US9737846B2 - Adsorbent materials and methods of use - Google Patents

Adsorbent materials and methods of use Download PDF

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US9737846B2
US9737846B2 US14/963,371 US201514963371A US9737846B2 US 9737846 B2 US9737846 B2 US 9737846B2 US 201514963371 A US201514963371 A US 201514963371A US 9737846 B2 US9737846 B2 US 9737846B2
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core
coating
adsorbent material
cha
gas
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US20160175759A1 (en
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Barbara Carstensen
Daniel P. Leta
Preeti Kamakoti
Peter RAVIKOVITCH
Joshua Varon
Tilman Wolfram Beutel
Karl Gottlieb Strohmaier
Ivy Dawn Johnson
Harry W. Deckman
Frank Cheng-Yu Wang
Charanjit Singh PAUR
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ExxonMobil Research and Engineering Co
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    • BPERFORMING OPERATIONS; TRANSPORTING
    • B01PHYSICAL OR CHEMICAL PROCESSES OR APPARATUS IN GENERAL
    • B01DSEPARATION
    • B01D53/00Separation of gases or vapours; Recovering vapours of volatile solvents from gases; Chemical or biological purification of waste gases, e.g. engine exhaust gases, smoke, fumes, flue gases, aerosols
    • B01D53/02Separation of gases or vapours; Recovering vapours of volatile solvents from gases; Chemical or biological purification of waste gases, e.g. engine exhaust gases, smoke, fumes, flue gases, aerosols by adsorption, e.g. preparative gas chromatography
    • BPERFORMING OPERATIONS; TRANSPORTING
    • B01PHYSICAL OR CHEMICAL PROCESSES OR APPARATUS IN GENERAL
    • B01DSEPARATION
    • B01D53/00Separation of gases or vapours; Recovering vapours of volatile solvents from gases; Chemical or biological purification of waste gases, e.g. engine exhaust gases, smoke, fumes, flue gases, aerosols
    • B01D53/02Separation of gases or vapours; Recovering vapours of volatile solvents from gases; Chemical or biological purification of waste gases, e.g. engine exhaust gases, smoke, fumes, flue gases, aerosols by adsorption, e.g. preparative gas chromatography
    • B01D53/04Separation of gases or vapours; Recovering vapours of volatile solvents from gases; Chemical or biological purification of waste gases, e.g. engine exhaust gases, smoke, fumes, flue gases, aerosols by adsorption, e.g. preparative gas chromatography with stationary adsorbents
    • B01D53/0462Temperature swing adsorption
    • BPERFORMING OPERATIONS; TRANSPORTING
    • B01PHYSICAL OR CHEMICAL PROCESSES OR APPARATUS IN GENERAL
    • B01DSEPARATION
    • B01D53/00Separation of gases or vapours; Recovering vapours of volatile solvents from gases; Chemical or biological purification of waste gases, e.g. engine exhaust gases, smoke, fumes, flue gases, aerosols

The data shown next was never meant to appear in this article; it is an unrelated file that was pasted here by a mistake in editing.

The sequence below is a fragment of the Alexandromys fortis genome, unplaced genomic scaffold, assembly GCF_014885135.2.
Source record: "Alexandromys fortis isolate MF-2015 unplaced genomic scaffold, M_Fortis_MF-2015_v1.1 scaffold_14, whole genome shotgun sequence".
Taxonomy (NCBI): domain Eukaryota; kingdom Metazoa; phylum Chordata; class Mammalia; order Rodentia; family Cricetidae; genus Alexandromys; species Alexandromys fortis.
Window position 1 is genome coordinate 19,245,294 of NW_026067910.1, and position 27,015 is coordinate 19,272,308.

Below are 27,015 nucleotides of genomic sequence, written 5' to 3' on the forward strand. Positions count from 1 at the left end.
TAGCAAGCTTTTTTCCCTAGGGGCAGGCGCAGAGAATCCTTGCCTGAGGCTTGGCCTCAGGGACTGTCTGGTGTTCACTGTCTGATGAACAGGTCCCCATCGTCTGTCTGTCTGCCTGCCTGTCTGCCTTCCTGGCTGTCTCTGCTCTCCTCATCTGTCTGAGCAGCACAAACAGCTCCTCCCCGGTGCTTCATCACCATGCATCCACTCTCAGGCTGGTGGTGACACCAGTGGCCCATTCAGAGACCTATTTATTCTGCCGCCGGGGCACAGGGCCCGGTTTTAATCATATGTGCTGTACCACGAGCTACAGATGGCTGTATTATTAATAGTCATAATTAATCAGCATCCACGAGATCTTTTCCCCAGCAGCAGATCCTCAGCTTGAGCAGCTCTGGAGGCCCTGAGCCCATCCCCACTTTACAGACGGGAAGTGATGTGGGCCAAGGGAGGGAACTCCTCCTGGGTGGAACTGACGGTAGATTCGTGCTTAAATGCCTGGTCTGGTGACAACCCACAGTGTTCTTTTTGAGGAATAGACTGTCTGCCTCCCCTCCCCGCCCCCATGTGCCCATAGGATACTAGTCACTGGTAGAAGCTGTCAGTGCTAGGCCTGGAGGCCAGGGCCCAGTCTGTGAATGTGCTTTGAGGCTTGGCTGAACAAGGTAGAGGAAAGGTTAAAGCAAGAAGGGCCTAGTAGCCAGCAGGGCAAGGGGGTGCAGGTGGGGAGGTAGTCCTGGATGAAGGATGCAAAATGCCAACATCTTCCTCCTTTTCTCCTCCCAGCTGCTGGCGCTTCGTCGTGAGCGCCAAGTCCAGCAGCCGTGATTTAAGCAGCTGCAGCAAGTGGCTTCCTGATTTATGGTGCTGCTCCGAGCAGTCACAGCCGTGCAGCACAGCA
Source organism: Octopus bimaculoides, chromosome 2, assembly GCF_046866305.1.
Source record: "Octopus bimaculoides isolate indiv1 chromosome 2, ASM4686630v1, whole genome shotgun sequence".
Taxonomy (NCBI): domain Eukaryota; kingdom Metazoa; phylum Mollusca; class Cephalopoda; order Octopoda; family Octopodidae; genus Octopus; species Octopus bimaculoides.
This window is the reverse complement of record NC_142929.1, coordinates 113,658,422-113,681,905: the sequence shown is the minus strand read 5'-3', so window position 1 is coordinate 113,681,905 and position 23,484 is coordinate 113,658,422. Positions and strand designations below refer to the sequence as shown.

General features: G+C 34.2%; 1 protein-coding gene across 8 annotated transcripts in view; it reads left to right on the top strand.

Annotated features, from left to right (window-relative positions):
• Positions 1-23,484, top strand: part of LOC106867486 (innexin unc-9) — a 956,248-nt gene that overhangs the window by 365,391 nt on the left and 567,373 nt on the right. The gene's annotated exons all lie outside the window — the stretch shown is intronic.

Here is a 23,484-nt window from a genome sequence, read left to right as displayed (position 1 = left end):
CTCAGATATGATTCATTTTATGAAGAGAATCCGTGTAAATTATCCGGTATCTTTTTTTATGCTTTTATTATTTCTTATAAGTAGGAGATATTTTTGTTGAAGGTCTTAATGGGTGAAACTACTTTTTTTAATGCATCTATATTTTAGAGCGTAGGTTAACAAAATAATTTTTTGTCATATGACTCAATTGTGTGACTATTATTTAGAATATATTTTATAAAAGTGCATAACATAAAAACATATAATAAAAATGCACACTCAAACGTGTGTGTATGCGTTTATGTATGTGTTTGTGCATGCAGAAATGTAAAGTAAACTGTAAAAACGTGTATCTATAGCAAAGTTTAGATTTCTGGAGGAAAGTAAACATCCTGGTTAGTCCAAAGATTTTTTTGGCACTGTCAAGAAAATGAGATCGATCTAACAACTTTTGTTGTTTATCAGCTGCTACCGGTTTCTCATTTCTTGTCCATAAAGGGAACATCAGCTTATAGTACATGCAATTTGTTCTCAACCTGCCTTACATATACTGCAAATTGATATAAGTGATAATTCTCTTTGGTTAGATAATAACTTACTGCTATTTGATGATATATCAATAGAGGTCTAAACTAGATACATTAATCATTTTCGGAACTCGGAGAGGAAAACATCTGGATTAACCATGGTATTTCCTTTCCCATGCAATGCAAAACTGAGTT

• B01D53/02Separation of gases or vapours; Recovering vapours of volatile solvents from gases; Chemical or biological purification of waste gases, e.g. engine exhaust gases, smoke, fumes, flue gases, aerosols by adsorption, e.g. preparative gas chromatography
    • B01D53/04Separation of gases or vapours; Recovering vapours of volatile solvents from gases; Chemical or biological purification of waste gases, e.g. engine exhaust gases, smoke, fumes, flue gases, aerosols by adsorption, e.g. preparative gas chromatography with stationary adsorbents
    • B01D53/047Pressure swing adsorption
    • BPERFORMING OPERATIONS; TRANSPORTING
    • B01PHYSICAL OR CHEMICAL PROCESSES OR APPARATUS IN GENERAL
    • B01JCHEMICAL OR PHYSICAL PROCESSES, e.g. CATALYSIS OR COLLOID CHEMISTRY; THEIR RELEVANT APPARATUS
    • B01J20/00Solid sorbent compositions or filter aid compositions; Sorbents for chromatography; Processes for preparing, regenerating or reactivating thereof
    • B01J20/02Solid sorbent compositions or filter aid compositions; Sorbents for chromatography; Processes for preparing, regenerating or reactivating thereof comprising inorganic material
    • B01J20/10Solid sorbent compositions or filter aid compositions; Sorbents for chromatography; Processes for preparing, regenerating or reactivating thereof comprising inorganic material comprising silica or silicate
    • B01J20/16Alumino-silicates
    • B01J20/18Synthetic zeolitic molecular sieves
    • BPERFORMING OPERATIONS; TRANSPORTING
    • B01PHYSICAL OR CHEMICAL PROCESSES OR APPARATUS IN GENERAL
    • B01JCHEMICAL OR PHYSICAL PROCESSES, e.g. CATALYSIS OR COLLOID CHEMISTRY; THEIR RELEVANT APPARATUS
    • B01J20/00Solid sorbent compositions or filter aid compositions; Sorbents for chromatography; Processes for preparing, regenerating or reactivating thereof
    • B01J20/02Solid sorbent compositions or filter aid compositions; Sorbents for chromatography; Processes for preparing, regenerating or reactivating thereof comprising inorganic material
    • B01J20/10Solid sorbent compositions or filter aid compositions; Sorbents for chromatography; Processes for preparing, regenerating or reactivating thereof comprising inorganic material comprising silica or silicate
    • B01J20/16Alumino-silicates
    • B01J20/18Synthetic zeolitic molecular sieves
    • B01J20/183Physical conditioning without chemical treatment, e.g. drying, granulating, coating, irradiation
    • BPERFORMING OPERATIONS; TRANSPORTING
    • B01PHYSICAL OR CHEMICAL PROCESSES OR APPARATUS IN GENERAL
    • B01JCHEMICAL OR PHYSICAL PROCESSES, e.g. CATALYSIS OR COLLOID CHEMISTRY; THEIR RELEVANT APPARATUS
    • B01J20/00Solid sorbent compositions or filter aid compositions; Sorbents for chromatography; Processes for preparing, regenerating or reactivating thereof